Breaking a Rainbow, Building a Nation is a first-hand account of the university protests that gripped South Africa between 2015 and 2017, widely known as the #FeesMustFall. Rekgotsofetse Chikane outlines the nature of student politics in the country before, during and after the emergence of #MustFall politics, exploring the political dynamics that informed and drove the student protests, and the effect that these #MustFall movements have had on the nature of youth politics in the country. This is an extract from the book.
Growing up within the private school network and subsequently finding myself at UCT, I was exposed to a lifestyle that has increasingly become common in South Africa. It is a lifestyle where being able to shift from the rural areas of Bushbuckridge on one day and end up in a high-rise allwhite party in Sandton the next is a norm. To traverse the globe on family vacations while simultaneously pleading that you are fighting for the economic freedom of others doesn’t cause a single moment’s pause. I describe it as the ‘Pop Mabodlela’ phenomenon. My issue with my generation is not that we live the lives that we do, but rather that we allow the world to expect that we would automatically be on the side of black people in the country. It is an odd assumption to make and one I do not believe is fully deserved.
In a variety of situations over the course of the evolution of #MustFall politics, from #RhodesMustFall to #FeesMustFall, this assumption has been shown to be shockingly brittle. How easy was it for students to lay blame on the shoulders of TUT for the events that played out at the Union Buildings and in the streets of Pretoria the day President Zuma announced 0%? To throw them to the wolves and label their actions as ‘typical of TUT’? As if the protests against fees that characterised #FMF before 2015 were somehow less righteous than our own. Why was it that in its inception, #RMF paid no heed to the economic plight of students at UCT?
Coconuts and the black elite continuously demonstrate their inherent bias to preserve their privilege yet seem to believe they are the great allies of the revolutionary cause. However, it is not the way we implicitly stereotype that I believe to be the real issue at hand. Rather it is the use of our socio-economic advantage to gain, maintain and distribute power that entrenches this assumption as a norm.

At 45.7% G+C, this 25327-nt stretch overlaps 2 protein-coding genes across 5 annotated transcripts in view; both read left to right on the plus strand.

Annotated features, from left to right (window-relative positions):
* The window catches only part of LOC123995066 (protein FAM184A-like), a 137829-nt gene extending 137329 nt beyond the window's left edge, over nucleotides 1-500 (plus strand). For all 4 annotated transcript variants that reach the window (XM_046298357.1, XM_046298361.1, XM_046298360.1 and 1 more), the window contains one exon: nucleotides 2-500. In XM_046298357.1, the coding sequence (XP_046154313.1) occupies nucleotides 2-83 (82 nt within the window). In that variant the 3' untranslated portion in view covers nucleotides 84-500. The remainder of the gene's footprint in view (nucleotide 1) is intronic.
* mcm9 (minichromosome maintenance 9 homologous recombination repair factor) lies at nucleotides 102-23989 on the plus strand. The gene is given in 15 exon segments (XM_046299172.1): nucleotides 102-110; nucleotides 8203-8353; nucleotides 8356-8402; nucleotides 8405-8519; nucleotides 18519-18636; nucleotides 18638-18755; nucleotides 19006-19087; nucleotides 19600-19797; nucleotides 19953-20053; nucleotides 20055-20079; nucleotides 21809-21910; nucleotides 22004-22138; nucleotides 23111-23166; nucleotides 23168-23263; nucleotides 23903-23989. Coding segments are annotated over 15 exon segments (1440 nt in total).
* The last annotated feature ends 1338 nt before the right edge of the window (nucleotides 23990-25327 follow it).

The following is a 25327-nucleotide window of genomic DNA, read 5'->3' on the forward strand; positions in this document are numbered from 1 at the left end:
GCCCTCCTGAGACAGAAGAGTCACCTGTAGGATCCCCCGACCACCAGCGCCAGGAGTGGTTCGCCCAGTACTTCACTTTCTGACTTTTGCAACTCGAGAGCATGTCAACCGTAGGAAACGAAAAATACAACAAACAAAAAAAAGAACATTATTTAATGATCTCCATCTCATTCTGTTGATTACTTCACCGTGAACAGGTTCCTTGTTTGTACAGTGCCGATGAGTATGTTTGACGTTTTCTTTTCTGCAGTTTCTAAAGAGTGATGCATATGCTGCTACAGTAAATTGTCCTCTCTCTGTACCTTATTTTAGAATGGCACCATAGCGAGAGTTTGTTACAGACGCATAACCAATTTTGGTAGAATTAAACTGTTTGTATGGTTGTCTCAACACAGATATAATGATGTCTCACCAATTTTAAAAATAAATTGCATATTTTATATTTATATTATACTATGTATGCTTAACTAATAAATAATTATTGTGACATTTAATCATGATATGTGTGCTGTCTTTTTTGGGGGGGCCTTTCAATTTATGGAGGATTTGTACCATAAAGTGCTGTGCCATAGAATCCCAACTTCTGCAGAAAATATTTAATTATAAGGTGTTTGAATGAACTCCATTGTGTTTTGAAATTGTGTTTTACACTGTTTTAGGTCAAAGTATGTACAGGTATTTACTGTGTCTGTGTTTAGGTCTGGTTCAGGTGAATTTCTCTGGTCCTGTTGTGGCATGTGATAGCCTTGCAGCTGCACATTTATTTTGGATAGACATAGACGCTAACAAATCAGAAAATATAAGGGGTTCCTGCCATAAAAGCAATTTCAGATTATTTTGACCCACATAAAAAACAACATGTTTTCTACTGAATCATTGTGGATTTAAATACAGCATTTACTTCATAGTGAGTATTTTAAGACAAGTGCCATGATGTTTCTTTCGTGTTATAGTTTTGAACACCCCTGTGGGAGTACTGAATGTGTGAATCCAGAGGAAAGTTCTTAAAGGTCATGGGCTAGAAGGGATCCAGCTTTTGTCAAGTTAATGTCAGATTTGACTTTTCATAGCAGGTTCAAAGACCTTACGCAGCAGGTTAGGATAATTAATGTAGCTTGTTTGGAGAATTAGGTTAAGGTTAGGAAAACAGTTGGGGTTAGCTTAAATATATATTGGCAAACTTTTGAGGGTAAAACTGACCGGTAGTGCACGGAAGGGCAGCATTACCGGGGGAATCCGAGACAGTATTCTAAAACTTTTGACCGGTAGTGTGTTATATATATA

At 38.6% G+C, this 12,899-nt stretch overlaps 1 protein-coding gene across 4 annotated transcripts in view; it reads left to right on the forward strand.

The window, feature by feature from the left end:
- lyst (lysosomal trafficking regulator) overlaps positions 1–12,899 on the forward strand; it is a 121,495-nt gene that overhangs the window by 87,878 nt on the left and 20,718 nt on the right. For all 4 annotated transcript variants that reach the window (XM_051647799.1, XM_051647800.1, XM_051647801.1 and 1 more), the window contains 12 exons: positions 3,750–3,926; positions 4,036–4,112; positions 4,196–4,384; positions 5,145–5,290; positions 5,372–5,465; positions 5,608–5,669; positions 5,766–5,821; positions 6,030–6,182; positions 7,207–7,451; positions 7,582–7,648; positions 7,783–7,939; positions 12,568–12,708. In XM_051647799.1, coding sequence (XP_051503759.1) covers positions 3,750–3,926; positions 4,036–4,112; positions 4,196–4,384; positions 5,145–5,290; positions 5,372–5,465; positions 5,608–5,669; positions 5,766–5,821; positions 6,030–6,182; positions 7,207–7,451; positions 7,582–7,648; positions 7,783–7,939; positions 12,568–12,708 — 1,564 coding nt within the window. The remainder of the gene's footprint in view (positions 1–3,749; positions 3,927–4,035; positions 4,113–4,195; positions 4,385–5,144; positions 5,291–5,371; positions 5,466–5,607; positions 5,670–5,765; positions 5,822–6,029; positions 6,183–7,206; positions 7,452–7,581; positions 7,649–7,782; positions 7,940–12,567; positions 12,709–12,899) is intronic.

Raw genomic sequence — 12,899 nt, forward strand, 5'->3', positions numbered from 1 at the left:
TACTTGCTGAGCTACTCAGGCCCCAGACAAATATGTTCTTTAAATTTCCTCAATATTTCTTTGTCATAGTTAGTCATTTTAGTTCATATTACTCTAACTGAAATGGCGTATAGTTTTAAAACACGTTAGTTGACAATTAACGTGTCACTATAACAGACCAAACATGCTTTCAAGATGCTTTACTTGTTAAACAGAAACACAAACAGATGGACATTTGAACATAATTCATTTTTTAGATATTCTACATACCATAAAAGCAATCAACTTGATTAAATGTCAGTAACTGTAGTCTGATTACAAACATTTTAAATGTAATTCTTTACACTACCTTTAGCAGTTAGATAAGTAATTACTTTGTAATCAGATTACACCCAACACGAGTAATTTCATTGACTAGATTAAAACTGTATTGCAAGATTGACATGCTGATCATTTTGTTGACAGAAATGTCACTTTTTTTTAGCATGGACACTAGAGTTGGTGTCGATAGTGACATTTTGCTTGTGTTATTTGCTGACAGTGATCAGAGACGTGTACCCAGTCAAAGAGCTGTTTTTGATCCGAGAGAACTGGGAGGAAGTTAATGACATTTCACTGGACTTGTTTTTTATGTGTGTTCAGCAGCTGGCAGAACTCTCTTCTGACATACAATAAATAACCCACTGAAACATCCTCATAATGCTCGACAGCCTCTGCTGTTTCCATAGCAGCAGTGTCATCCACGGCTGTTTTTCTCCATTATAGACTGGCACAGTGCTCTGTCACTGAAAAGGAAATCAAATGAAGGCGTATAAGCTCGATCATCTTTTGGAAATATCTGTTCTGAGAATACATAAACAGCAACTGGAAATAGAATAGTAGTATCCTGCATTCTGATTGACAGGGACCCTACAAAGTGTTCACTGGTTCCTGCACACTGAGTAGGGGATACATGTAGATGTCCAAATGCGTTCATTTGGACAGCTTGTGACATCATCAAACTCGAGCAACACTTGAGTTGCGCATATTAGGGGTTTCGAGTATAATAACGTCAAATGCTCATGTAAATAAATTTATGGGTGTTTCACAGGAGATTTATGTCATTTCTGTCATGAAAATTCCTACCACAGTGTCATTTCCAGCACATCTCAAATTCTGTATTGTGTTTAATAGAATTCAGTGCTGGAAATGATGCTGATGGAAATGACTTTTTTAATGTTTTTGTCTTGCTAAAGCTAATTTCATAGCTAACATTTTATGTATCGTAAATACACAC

Take language, for instance. In plenary sessions, English was the predominant language used. Its use was not only a tool to communicate but also one of control. Though some would swap and change between English and vernac, the dominance of English became quite pronounced. It enabled some to gain the trust of the masses by eloquently enunciating elaborate preambles and soliloquies in an elegant and enigmatic manner. Verbose? Yes, indeed. Effective? Most definitely. The purpose was to capture the imagination of the crowd and sway them in your direction. The dominance of English in South Africa is not a historical happenstance. It was a deliberate strategy to gain control of the populace by dictating which language had the greatest authority. An authority one would need if they wanted to move up the social ladder. Hence the use of English became an authority in the protest, although not without a level of pushback.
With the notion of decolonisation taking strong hold, it would become difficult for English to dominate entirely. English often represents an existential threat to most languages in South Africa and the desire to resist such a threat remains strong. One example is the repurposing of the national anthem that completely removes English and Afrikaans from the original.
A deliberate act and a protest in and of itself. Another reason for pushback came from the desire to be able to communicate as broadly as possible with as many students as possible. With English being more of a language of instruction rather than a home language, naturally English would be a mechanism to marginalise in specific instances. There are a variety of reasons why pushback happens, with these two being only the tip of the iceberg.